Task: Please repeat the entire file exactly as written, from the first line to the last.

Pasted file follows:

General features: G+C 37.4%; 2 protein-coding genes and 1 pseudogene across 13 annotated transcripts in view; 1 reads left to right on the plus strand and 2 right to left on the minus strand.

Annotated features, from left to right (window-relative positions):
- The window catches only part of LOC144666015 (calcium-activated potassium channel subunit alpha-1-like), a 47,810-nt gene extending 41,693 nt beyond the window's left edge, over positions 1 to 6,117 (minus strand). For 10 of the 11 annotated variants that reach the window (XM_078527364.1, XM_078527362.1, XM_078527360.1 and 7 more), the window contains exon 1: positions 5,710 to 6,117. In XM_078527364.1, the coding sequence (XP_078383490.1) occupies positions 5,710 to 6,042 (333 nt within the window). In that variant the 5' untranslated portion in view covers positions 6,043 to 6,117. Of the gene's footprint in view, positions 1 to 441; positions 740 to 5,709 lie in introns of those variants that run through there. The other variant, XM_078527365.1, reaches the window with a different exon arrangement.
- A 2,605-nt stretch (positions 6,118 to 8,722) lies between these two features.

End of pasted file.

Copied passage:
General features: G+C 37.4%; 2 protein-coding genes and 1 pseudogene across 13 annotated transcripts in view; 1 reads left to right on the plus strand and 2 right to left on the minus strand.

Annotated features, from left to right (window-relative positions):
- The window catches only part of LOC144666015 (calcium-activated potassium channel subunit alpha-1-like), a 47,810-nt gene extending 41,693 nt beyond the window's left edge, over positions 1 to 6,117 (minus strand). For 10 of the 11 annotated variants that reach the window (XM_078527364.1, XM_078527362.1, XM_078527360.1 and 7 more), the window contains exon 1: positions 5,710 to 6,117. In XM_078527364.1, the coding sequence (XP_078383490.1) occupies positions 5,710 to 6,042 (333 nt within the window). In that variant the 5' untranslated portion in view covers positions 6,043 to 6,117. Of the gene's footprint in view, positions 1 to 441; positions 740 to 5,709 lie in introns of those variants that run through there. The other variant, XM_078527365.1, reaches the window with a different exon arrangement.
- A 2,605-nt stretch (positions 6,118 to 8,722) lies between these two features.